March 5, 2018

Latvian Banking System in Early 2018: Coping with Bad Apples?

The Latvian banking system is less than 30 years old. During these three decades, the current liquidation of banks is the fifth major crisis in Latvian banking. Although many banks have come and gone and the Latvian banking sector has been very vibrant with a hope to become a regional financial centre, every crisis has revealed a bad apple or two.

As a result of the arrival of high volumes of especially Scandinavian capital, the Latvian economy has changed the banking landscape significantly. And the current crisis is a clear example of the system where banks with structural economic importance are foreign owned, while the non-residential banking model is exercised by indigenous banks.

Several of Latvian indigenous banks have been occasionally or in case of – almost permanently, been on FinCEN or European watch-lists indicating practices facilitating money laundering and tax evasion. The fact that many indigenous banks have managed to avoid the national, European and international anti-money laundering requirements is largely a question of investigative and monitoring capacity. Or lack of it, to be precise. The systemic impotence to oust the money laundering and tax evasion practices is the central problem with economic, political and bureaucratic roots. There is not only lack of political and institutional will to address money laundering – issues with strong leadership has been an obvious problem. Old ties and contacts with and within the former Soviet Union always served as a comparative advantage of Latvian banking business.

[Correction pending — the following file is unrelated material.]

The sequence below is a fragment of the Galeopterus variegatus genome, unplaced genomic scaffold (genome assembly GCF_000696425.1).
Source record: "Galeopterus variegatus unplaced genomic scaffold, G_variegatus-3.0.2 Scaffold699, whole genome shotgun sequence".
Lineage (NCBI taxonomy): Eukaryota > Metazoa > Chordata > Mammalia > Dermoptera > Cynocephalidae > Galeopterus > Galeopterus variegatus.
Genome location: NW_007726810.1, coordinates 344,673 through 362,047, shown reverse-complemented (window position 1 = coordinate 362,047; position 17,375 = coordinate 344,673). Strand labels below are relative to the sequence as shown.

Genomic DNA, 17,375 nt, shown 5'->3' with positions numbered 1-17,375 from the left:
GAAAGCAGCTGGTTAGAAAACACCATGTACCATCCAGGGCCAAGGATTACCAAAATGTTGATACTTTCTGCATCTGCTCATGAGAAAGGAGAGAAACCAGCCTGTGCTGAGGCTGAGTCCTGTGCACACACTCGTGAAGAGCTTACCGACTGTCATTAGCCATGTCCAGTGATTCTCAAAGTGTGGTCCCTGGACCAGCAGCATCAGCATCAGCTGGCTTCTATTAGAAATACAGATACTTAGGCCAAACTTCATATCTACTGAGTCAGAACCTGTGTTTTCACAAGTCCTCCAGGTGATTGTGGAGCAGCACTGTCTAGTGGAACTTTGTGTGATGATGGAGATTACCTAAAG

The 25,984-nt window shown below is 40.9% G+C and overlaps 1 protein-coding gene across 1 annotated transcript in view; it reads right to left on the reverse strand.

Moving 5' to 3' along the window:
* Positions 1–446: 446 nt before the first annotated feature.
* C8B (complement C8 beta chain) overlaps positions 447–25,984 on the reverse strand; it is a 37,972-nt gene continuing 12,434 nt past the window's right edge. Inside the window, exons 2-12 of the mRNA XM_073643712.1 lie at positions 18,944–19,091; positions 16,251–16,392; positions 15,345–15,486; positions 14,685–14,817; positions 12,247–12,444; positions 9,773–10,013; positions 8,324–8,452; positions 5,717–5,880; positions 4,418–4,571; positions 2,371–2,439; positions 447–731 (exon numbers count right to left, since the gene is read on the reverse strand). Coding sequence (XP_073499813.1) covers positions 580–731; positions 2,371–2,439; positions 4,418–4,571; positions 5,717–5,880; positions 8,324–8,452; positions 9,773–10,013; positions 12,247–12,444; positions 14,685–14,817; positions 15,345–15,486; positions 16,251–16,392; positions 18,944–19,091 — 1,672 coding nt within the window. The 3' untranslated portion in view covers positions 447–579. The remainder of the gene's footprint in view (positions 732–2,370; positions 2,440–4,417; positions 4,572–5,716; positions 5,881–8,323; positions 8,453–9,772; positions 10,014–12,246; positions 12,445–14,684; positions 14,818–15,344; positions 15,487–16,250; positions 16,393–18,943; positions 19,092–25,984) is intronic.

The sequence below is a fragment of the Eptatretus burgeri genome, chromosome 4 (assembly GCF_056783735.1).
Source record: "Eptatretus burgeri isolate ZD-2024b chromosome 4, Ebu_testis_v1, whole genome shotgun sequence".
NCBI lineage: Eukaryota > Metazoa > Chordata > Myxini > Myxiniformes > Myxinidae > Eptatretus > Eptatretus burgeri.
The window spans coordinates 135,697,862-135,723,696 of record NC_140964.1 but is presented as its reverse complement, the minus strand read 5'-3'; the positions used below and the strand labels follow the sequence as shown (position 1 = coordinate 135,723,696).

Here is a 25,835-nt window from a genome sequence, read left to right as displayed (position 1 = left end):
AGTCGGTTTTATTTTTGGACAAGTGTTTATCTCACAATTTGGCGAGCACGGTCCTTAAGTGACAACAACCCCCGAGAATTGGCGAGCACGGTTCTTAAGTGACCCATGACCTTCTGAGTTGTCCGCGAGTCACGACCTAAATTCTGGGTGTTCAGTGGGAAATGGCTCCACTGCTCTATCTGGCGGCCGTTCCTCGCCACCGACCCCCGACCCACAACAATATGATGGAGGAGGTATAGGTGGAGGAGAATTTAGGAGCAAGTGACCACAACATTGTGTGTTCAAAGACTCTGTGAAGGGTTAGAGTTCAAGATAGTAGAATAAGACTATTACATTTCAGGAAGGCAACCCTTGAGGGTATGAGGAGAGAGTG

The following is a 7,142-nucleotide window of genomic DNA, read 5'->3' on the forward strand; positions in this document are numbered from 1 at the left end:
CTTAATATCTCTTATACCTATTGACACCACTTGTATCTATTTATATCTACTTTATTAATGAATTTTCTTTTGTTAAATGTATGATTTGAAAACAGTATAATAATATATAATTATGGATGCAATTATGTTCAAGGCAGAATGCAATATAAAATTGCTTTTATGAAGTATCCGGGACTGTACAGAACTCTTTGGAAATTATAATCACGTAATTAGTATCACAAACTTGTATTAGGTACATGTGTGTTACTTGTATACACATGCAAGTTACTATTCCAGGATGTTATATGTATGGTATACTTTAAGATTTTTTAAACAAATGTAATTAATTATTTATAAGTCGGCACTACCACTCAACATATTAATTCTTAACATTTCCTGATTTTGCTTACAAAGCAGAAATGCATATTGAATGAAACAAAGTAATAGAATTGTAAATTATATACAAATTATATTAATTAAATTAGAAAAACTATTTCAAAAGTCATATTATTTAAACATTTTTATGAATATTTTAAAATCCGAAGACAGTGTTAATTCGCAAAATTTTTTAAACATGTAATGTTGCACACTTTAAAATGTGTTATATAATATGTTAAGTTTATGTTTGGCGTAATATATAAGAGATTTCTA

Business contacts and practices with the CIS countries and Russia did not disappear when Latvian joined the EU, when it joined the Eurozone, when it joined the OECD, or when the Single Supervisory Mechanism (SSM) was put in place. And now the case clearly demonstrates the shortages of the SSM  as it is responsible for in case of liquidity problems, while the Latvian domestic Council of the Financial and Capital Market Commission and the Office for Prevention of Laundering of Proceeds Derived from Criminal Activity are responsible for investigating money laundering cases.

The Bank of Latvia has significant formal and informal role in overall monitoring of the system. That, in particular, applies to the leadership of the Bank of Latvia, Ilmārs Rimšēvičs, who has been the chairman of the board and later governor since 1992. Although “innocent until proven guilty in court” in his bribery indictment, Rimšēvičs is evidently co-responsible for the situation that money laundering is still an issue in Latvia. Hence, it is clear that perfecting the laws can be insufficient when following the regulations and implementation of regulations is the problem and has bad apples.